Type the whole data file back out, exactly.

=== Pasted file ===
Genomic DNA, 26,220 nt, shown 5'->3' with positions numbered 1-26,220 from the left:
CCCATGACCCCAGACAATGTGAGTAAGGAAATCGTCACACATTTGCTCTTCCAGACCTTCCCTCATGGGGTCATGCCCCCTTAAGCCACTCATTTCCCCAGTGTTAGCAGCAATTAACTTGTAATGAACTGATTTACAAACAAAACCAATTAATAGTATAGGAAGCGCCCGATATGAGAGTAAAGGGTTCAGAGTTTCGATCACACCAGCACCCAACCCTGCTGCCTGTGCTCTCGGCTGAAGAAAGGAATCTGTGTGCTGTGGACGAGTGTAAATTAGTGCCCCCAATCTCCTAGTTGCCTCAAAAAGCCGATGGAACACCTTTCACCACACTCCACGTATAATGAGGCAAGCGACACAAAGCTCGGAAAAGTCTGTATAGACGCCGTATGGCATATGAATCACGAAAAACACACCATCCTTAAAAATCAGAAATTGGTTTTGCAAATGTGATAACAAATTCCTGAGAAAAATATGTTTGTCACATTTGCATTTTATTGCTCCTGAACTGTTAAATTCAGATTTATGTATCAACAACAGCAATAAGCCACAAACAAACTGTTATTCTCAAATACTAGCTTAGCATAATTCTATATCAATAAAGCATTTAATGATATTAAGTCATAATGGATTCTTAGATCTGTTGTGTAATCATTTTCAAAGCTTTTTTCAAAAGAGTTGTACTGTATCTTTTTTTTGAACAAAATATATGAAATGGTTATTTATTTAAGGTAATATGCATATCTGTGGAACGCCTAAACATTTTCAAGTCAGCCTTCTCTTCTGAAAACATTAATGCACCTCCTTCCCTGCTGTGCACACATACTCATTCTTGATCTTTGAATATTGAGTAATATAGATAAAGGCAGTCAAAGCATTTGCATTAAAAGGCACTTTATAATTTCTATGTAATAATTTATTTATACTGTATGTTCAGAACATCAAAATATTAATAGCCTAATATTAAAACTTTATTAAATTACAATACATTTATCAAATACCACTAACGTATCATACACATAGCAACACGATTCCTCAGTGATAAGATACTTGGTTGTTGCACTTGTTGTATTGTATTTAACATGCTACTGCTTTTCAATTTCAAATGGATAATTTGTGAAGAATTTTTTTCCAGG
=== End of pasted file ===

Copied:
Genomic DNA, 26,220 nt, shown 5'->3' with positions numbered 1-26,220 from the left:
CCCATGACCCCAGACAATGTGAGTAAGGAAATCGTCACACATTTGCTCTTCCAGACCTTCCCTCATGGGGTCATGCCCCCTTAAGCCACTCATTTCCCCAGTGTTAGCAGCAATTAACTTGTAATGAACTGATTTACAAACAAAACCAATTAATAGTATAGGAAGCGCCCGATATGAGAGTAAAGGGTTCAGAGTTTCGATCACACCAGCACCCAACCCTGCTGCCTGTGCTCTCGGCTGAAGAAAGGAATCTGTGTGCTGTGGACGAGTGTAAATTAGTGCCCCCAATCTCCTAGTTGCCTCAAAAAGCCGATGGAACACCTTTCACCACACTCCACGTATAATGAGGCAAGCGACACAAAGCTCGGAAAAGTCTGTATAGACGCCGTATGGCATATGAATCACGAAAAACACACCATCCTTAAAAATCAGAAATTGGTTTTGCAAATGTGATAACAAATTCCTGAGAAAAATATGTTTGTCACATTTGCATTTTATTGCTCCTGAACTGTTAAATTCAGATTTATGTATCAACAACAGCAATAAGCCACAAACAAACTGTTATTCTCAAATACTAGCTTAGCATAATTCTATATCAATAAAGCATTTAATGATATTAAGTCATAATGGATTCTTAGATCTGTTGTGTAATCATTTTCAAAGCTTTTTTCAAAAGAGTTGTACTGTATCTTTTTTTTGAACAAAATATATGAAATGGTTATTTATTTAAGGTAATATGCATATCTGTGGAACGCCTAAACATTTTCAAGTCAGCCTTCTCTTCTGAAAACATTAATGCACCTCCTTCCCTGCTGTGCACACATACTCATTCTTGATCTTTGAATATTGAGTAATATAGATAAAGGCAGTCAAAGCATTTGCATTAAAAGGCACTTTATAATTTCTATGTAATAATTTATTTATACTGTATGTTCAGAACATCAAAATATTAATAGCCTAATATTAAAACTTTATTAAATTACAATACATTTATCAAATACCACTAACGTATCATACACATAGCAACACGATTCCTCAGTGATAAGATACTTGGTTGTTGCACTTGTTGTATTGTATTTAACATGCTACTGCTTTTCAATTTCAAATGGATAATTTGTGAAGAATTTTTTTCCAGG